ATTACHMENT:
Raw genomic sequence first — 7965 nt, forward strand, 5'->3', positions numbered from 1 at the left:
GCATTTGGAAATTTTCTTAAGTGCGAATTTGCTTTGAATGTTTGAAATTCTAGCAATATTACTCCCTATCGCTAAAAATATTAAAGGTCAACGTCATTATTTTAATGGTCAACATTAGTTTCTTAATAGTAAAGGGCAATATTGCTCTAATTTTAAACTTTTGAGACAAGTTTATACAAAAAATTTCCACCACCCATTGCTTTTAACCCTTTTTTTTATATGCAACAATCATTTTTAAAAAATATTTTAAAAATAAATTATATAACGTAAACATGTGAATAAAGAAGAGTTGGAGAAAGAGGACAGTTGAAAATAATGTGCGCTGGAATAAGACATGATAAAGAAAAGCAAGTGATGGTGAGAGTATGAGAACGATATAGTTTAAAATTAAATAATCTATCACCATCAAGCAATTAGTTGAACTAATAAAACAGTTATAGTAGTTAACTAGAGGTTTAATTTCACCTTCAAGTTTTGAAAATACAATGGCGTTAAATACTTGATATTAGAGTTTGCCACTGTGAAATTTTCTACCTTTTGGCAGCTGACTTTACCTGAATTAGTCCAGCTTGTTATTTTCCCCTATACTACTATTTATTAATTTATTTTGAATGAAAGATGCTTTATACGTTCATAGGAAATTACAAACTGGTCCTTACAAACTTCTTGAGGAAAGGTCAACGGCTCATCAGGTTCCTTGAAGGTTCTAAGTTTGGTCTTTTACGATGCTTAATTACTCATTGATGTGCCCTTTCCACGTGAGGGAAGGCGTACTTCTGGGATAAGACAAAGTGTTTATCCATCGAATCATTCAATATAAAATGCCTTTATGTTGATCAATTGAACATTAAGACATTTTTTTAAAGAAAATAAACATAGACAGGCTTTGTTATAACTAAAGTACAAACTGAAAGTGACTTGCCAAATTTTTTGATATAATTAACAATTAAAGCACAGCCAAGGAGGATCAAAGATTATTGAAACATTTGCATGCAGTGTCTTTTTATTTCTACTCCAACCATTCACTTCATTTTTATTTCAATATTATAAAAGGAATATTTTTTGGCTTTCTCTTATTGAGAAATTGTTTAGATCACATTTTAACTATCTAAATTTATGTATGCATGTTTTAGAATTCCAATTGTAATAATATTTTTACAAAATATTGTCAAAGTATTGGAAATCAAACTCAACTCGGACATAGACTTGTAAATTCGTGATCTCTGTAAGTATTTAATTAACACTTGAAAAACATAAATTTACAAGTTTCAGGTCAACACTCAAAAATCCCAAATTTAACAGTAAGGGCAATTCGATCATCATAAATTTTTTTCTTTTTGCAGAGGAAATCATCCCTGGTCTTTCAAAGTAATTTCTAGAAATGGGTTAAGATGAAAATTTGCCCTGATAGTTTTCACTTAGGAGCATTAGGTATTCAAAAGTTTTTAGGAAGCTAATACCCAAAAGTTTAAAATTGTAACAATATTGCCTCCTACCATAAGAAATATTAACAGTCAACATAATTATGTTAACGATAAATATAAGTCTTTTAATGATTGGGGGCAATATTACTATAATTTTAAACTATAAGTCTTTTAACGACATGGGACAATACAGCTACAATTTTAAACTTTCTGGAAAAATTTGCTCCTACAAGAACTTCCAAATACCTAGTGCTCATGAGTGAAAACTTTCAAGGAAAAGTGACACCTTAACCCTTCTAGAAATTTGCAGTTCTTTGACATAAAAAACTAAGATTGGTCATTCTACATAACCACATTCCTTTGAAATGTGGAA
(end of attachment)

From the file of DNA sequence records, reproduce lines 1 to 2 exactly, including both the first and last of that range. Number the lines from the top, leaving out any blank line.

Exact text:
Raw genomic sequence first — 7965 nt, forward strand, 5'->3', positions numbered from 1 at the left:
GCATTTGGAAATTTTCTTAAGTGCGAATTTGCTTTGAATGTTTGAAATTCTAGCAATATTACTCCCTATCGCTAAAAATATTAAAGGTCAACGTCATTATTTTAATGGTCAACATTAGTTTCTTAATAGTAAAGGGCAATATTGCTCTAATTTTAAACTTTTGAGACAAGTTTATACAAAAAATTTCCACCACCCATTGCTTTTAACCCTTTTTTTTATATGCAACAATCATTTTTAAAAAATATTTTAAAAATAAATTATATAACGTAAACATGTGAATAAAGAAGAGTTGGAGAAAGAGGACAGTTGAAAATAATGTGCGCTGGAATAAGACATGATAAAGAAAAGCAAGTGATGGTGAGAGTATGAGAACGATATAGTTTAAAATTAAATAATCTATCACCATCAAGCAATTAGTTGAACTAATAAAACAGTTATAGTAGTTAACTAGAGGTTTAATTTCACCTTCAAGTTTTGAAAATACAATGGCGTTAAATACTTGATATTAGAGTTTGCCACTGTGAAATTTTCTACCTTTTGGCAGCTGACTTTACCTGAATTAGTCCAGCTTGTTATTTTCCCCTATACTACTATTTATTAATTTATTTTGAATGAAAGATGCTTTATACGTTCATAGGAAATTACAAACTGGTCCTTACAAACTTCTTGAGGAAAGGTCAACGGCTCATCAGGTTCCTTGAAGGTTCTAAGTTTGGTCTTTTACGATGCTTAATTACTCATTGATGTGCCCTTTCCACGTGAGGGAAGGCGTACTTCTGGGATAAGACAAAGTGTTTATCCATCGAATCATTCAATATAAAATGCCTTTATGTTGATCAATTGAACATTAAGACATTTTTTTAAAGAAAATAAACATAGACAGGCTTTGTTATAACTAAAGTACAAACTGAAAGTGACTTGCCAAATTTTTTGATATAATTAACAATTAAAGCACAGCCAAGGAGGATCAAAGATTATTGAAACATTTGCATGCAGTGTCTTTTTATTTCTACTCCAACCATTCACTTCATTTTTATTTCAATATTATAAAAGGAATATTTTTTGGCTTTCTCTTATTGAGAAATTGTTTAGATCACATTTTAACTATCTAAATTTATGTATGCATGTTTTAGAATTCCAATTGTAATAATATTTTTACAAAATATTGTCAAAGTATTGGAAATCAAACTCAACTCGGACATAGACTTGTAAATTCGTGATCTCTGTAAGTATTTAATTAACACTTGAAAAACATAAATTTACAAGTTTCAGGTCAACACTCAAAAATCCCAAATTTAACAGTAAGGGCAATTCGATCATCATAAATTTTTTTCTTTTTGCAGAGGAAATCATCCCTGGTCTTTCAAAGTAATTTCTAGAAATGGGTTAAGATGAAAATTTGCCCTGATAGTTTTCACTTAGGAGCATTAGGTATTCAAAAGTTTTTAGGAAGCTAATACCCAAAAGTTTAAAATTGTAACAATATTGCCTCCTACCATAAGAAATATTAACAGTCAACATAATTATGTTAACGATAAATATAAGTCTTTTAATGATTGGGGGCAATATTACTATAATTTTAAACTATAAGTCTTTTAACGACATGGGACAATACAGCTACAATTTTAAACTTTCTGGAAAAATTTGCTCCTACAAGAACTTCCAAATACCTAGTGCTCATGAGTGAAAACTTTCAAGGAAAAGTGACACCTTAACCCTTCTAGAAATTTGCAGTTCTTTGACATAAAAAACTAAGATTGGTCATTCTACATAACCACATTCCTTTGAAATGTGGAA